The Abstract Geometry of Valencia

Spain

Team Spain is with us at the moment, so blogging and bloggers are taking a back seat. All the same, I’m going to take a virtual trip to Valencia, which we’ve often visited after being with the family near Barcelona. This time though, as requested by Amanda for a Friendly Friday challenge (collaborating with Frank at Beach Walk Reflections). I’m focussing on just a few of the shapes I’ve seen there.

And where better to start than the futuristic Ciutat de les Arts i les Ciències?

And quite nearby, in the Turia Gardens, you’ll find this bridge. which I highlighted recently. But this is a closer view.

Roof spaces: How about the Mercat de Colom? Or the so-very-different La Lonja – the old Silk Exchange?

And let’s finish off with something that may no longer be visible. Valencia’s big on street art, but I liked the bold geometry of this piece under construction.

This is scarcely a Tourist Info Guide to Valencia: but it’s a glimpse of some of the places worth hunting for in any visit there.

Ragtag Saturday on Sunday: The river that isn’t a river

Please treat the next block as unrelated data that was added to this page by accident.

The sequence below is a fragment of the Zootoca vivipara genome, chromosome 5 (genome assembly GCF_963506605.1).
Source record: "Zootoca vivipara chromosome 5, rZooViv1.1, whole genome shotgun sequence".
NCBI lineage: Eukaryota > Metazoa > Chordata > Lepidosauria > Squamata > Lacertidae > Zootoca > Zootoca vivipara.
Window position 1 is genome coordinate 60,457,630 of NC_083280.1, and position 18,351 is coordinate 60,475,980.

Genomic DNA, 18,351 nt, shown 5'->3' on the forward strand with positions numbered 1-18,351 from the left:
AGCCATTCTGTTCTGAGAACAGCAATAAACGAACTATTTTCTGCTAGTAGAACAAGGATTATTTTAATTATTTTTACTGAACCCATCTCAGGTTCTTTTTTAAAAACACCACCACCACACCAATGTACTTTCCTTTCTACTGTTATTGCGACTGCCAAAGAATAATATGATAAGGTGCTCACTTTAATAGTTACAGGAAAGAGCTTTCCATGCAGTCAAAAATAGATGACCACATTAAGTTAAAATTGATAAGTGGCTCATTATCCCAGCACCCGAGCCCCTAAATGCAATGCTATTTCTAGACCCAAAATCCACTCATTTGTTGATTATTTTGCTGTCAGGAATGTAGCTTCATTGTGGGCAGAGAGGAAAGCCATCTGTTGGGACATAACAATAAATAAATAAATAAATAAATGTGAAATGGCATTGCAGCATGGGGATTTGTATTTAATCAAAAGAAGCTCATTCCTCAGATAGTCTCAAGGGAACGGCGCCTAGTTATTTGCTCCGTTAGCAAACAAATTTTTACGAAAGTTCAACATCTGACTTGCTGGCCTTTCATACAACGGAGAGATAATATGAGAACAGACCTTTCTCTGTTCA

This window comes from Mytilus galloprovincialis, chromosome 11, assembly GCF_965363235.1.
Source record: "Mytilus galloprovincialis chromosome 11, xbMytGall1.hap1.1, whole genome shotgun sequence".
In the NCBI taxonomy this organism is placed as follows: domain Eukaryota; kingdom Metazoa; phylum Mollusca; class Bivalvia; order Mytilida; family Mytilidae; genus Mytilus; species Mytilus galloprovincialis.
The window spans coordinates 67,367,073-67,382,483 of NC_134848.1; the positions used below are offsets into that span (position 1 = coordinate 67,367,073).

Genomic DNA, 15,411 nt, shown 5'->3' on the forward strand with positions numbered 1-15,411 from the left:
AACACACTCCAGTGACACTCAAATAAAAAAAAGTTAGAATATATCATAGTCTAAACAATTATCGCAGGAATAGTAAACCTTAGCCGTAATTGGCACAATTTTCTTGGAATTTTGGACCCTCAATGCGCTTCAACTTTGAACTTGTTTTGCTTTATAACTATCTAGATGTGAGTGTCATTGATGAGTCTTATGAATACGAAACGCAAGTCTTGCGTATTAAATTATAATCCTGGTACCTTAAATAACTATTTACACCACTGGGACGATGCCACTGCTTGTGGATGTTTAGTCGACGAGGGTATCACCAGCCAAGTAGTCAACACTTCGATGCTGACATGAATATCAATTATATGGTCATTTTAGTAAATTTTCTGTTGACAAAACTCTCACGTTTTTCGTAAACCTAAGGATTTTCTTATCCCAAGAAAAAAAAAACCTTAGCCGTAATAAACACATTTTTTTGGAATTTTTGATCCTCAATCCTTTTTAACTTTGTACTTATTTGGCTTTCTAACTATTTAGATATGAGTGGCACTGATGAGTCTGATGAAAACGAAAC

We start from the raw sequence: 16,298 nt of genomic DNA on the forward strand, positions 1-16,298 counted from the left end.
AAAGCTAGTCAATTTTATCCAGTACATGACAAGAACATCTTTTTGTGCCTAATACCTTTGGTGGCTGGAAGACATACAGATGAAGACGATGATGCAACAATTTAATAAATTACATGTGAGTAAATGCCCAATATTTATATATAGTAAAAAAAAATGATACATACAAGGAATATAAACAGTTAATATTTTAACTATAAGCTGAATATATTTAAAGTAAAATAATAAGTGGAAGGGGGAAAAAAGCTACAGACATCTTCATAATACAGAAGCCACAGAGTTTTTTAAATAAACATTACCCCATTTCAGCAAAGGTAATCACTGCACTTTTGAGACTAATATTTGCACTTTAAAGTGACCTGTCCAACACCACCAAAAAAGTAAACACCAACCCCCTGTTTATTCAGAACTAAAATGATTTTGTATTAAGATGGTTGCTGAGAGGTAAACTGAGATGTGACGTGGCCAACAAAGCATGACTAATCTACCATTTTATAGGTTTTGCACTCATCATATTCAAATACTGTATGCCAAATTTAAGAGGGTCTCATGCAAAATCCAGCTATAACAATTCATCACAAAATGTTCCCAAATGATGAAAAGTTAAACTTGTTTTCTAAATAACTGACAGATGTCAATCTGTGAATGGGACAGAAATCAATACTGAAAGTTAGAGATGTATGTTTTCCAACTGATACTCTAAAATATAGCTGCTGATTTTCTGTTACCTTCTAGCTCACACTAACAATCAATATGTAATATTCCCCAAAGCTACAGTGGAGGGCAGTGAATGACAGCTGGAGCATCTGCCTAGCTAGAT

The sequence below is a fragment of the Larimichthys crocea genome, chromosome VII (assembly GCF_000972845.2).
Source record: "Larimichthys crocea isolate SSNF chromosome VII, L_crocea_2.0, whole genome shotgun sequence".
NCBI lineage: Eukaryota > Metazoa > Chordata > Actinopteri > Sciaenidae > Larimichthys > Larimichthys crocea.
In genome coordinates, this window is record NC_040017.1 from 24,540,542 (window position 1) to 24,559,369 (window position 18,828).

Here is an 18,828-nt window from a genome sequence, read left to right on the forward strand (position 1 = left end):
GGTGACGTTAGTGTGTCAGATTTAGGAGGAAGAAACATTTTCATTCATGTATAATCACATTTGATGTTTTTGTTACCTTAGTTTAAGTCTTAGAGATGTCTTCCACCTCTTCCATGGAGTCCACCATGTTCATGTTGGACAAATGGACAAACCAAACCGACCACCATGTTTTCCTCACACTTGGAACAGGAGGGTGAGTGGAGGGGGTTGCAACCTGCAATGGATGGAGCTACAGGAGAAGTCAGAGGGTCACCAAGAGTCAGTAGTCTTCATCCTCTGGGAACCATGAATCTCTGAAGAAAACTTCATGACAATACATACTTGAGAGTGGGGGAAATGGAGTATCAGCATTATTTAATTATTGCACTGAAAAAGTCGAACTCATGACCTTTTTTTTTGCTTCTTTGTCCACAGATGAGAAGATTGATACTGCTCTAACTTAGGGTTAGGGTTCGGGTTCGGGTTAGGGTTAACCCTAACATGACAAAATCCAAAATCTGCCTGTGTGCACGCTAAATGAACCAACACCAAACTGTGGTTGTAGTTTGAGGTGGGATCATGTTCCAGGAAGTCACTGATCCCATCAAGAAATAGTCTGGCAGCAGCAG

Spain

Yesterday, I showed you a Valencian scene from centuries ago: a man fishing in the River Túria.

No, the water you see isn’t the river. Cooling ponds and watercourses break up the space.

Come with us now to see it as it is today. No longer a river, but a long sinuous public park wandering the northern edge of the old city centre. By 1957, the river had flooded once too often. Too many homes had been lost and livelihoods ruined. The city made the bold choice to move the river, and give the vacated space not to a road, not to housing, but to the people, as a park. At any moment of the day you’ll find commuting cyclists, dog walkers, joggers, families, elderly couples, sporty types – all enjoying this 9 km. long space.

Today, we were there too, walking under ancient 15th century bridges, through cool wooded glades, all the way to the Ciutat de les Arts i les Ciències, Valencia’s iconic futuristic cultural and leisure centre.

So this is part two of my contribution to Saturday’s Ragtag Challenge: and no river in sight.